Peer-reviewed or refereed articles appear in scholarly publications and have been reviewed by a panel of experts prior to publication. Think of this like quality control for journal articles. You can limit your search in some databases to peer-reviewed if you need this type of article. The databases listed below are just a few of our heavily used databases which contain mainly peer-reviewed articles.
The current week of The New York Times in print is available at Moon Library's main service desk.
For a wide variety of news coverage, please explore the resources listed below:
It can be intimidating to read a technical peer-reviewed article. It can also be difficult to determine which articles are peer-reviewed. Here are some tips that may help you:
-What are the authors' affiliations? Do they have PhDs? Do they currently work in an academic/research institution?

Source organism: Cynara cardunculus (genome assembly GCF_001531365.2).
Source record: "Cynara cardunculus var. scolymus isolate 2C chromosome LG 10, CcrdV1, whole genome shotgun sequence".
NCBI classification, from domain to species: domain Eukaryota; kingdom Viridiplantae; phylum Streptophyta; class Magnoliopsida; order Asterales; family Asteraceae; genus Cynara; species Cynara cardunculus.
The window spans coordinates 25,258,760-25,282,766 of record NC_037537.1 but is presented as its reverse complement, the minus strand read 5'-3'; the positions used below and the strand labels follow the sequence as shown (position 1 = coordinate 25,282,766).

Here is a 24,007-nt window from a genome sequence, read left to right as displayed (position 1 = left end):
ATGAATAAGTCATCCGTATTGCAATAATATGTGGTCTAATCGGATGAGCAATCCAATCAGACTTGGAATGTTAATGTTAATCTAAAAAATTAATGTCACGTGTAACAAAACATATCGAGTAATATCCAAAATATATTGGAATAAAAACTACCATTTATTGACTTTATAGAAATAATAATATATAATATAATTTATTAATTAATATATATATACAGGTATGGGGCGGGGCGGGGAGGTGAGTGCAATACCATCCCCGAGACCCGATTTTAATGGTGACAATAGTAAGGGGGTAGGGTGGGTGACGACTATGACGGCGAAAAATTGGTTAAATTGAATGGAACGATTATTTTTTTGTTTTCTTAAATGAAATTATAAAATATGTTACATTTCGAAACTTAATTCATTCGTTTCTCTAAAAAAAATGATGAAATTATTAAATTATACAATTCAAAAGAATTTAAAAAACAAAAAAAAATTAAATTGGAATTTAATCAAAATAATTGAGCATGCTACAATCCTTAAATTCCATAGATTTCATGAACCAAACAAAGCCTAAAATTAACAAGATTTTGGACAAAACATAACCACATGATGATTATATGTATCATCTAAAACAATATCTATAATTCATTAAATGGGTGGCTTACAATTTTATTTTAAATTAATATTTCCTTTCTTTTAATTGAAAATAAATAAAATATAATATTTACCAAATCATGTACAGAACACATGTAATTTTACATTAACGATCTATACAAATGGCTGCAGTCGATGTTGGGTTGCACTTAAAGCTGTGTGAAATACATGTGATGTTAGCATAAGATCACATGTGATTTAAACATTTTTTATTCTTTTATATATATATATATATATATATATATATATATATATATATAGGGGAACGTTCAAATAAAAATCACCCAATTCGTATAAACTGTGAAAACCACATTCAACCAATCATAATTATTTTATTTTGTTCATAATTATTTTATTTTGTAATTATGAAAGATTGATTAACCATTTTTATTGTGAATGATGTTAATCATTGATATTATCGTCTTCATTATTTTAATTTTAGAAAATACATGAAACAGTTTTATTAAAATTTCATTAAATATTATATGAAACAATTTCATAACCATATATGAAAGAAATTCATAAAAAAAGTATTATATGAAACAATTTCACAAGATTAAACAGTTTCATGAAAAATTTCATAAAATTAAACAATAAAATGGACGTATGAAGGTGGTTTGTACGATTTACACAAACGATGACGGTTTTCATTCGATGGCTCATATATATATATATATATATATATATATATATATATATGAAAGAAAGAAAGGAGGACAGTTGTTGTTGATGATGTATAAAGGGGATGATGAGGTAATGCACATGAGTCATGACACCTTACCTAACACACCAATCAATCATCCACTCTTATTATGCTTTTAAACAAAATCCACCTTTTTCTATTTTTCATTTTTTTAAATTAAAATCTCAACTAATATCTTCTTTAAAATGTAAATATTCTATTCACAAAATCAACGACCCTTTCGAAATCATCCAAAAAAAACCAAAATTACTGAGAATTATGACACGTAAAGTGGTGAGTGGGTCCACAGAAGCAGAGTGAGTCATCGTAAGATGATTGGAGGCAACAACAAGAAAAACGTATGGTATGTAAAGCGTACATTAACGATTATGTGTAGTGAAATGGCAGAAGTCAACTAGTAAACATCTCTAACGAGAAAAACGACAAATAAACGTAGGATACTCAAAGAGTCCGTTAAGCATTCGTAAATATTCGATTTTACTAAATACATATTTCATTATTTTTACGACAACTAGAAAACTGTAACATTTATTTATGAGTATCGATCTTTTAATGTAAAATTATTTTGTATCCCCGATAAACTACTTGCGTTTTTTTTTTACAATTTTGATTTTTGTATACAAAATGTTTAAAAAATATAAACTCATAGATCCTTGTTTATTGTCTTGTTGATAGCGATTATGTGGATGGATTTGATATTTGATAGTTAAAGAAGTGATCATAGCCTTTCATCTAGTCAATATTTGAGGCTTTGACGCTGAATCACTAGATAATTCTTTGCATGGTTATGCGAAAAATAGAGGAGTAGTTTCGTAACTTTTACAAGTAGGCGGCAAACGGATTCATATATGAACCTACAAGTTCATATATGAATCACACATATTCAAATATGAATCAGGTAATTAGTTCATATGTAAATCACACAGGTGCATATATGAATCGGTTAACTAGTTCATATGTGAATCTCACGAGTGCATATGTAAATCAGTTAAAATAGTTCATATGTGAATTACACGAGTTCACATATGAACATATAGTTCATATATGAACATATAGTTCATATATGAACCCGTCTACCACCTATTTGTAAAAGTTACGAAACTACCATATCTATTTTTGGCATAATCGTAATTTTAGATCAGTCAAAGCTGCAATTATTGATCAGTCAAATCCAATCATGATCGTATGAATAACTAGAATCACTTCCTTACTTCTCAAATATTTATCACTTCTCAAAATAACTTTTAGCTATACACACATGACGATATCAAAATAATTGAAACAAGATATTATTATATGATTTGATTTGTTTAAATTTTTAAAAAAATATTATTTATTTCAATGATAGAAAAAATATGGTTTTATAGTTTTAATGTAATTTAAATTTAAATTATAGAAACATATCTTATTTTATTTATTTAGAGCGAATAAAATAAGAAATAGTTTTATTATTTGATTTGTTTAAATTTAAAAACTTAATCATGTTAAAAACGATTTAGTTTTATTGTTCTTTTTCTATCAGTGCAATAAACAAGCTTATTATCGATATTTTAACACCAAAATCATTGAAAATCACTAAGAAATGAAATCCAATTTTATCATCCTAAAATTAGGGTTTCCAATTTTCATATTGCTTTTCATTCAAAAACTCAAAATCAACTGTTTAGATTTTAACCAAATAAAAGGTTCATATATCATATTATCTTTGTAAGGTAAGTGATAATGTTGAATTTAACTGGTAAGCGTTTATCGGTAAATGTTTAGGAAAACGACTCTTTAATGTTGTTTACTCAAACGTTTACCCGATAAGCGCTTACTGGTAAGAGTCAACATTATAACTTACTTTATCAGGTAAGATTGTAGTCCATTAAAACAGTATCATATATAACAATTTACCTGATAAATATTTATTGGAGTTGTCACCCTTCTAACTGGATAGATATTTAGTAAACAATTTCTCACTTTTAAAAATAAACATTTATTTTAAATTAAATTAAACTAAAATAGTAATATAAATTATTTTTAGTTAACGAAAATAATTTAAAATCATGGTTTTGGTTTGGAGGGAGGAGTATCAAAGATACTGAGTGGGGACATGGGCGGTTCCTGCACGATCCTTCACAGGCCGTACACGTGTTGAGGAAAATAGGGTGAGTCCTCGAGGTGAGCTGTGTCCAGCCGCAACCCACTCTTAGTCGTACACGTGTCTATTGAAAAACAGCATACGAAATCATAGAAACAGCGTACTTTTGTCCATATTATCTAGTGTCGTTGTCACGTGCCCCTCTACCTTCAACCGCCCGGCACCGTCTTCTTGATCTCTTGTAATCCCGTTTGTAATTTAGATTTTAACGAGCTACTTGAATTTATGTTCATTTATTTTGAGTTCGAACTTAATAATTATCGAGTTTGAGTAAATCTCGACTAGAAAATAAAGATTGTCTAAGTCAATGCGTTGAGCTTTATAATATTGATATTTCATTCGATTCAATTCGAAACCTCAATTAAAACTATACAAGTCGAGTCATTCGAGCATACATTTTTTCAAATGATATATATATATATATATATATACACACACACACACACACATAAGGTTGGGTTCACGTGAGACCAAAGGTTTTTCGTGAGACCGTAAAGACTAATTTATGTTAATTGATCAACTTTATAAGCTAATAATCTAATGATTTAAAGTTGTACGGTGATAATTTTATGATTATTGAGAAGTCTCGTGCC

-Do you see a series of dates (submitted on... accepted on...) anywhere? How current is the issue? Is that important?
-Does the paper conform to traditional scientific journal format, (abstract, intro/literature review, methods, results, discussion, conclusion)?
-Is there a rather long list of references?
-Are there acknowledgments to reviewers, grants, or contributors?
-Does the article look "boring"? Compare it to something like Time or National Geographic.
If you can answer yes to most of these questions you probably have a peer-reviewed journal. If you are having difficulty you can contact a librarian and we would love to help you!
Find your article by filling in the information in the boxes below: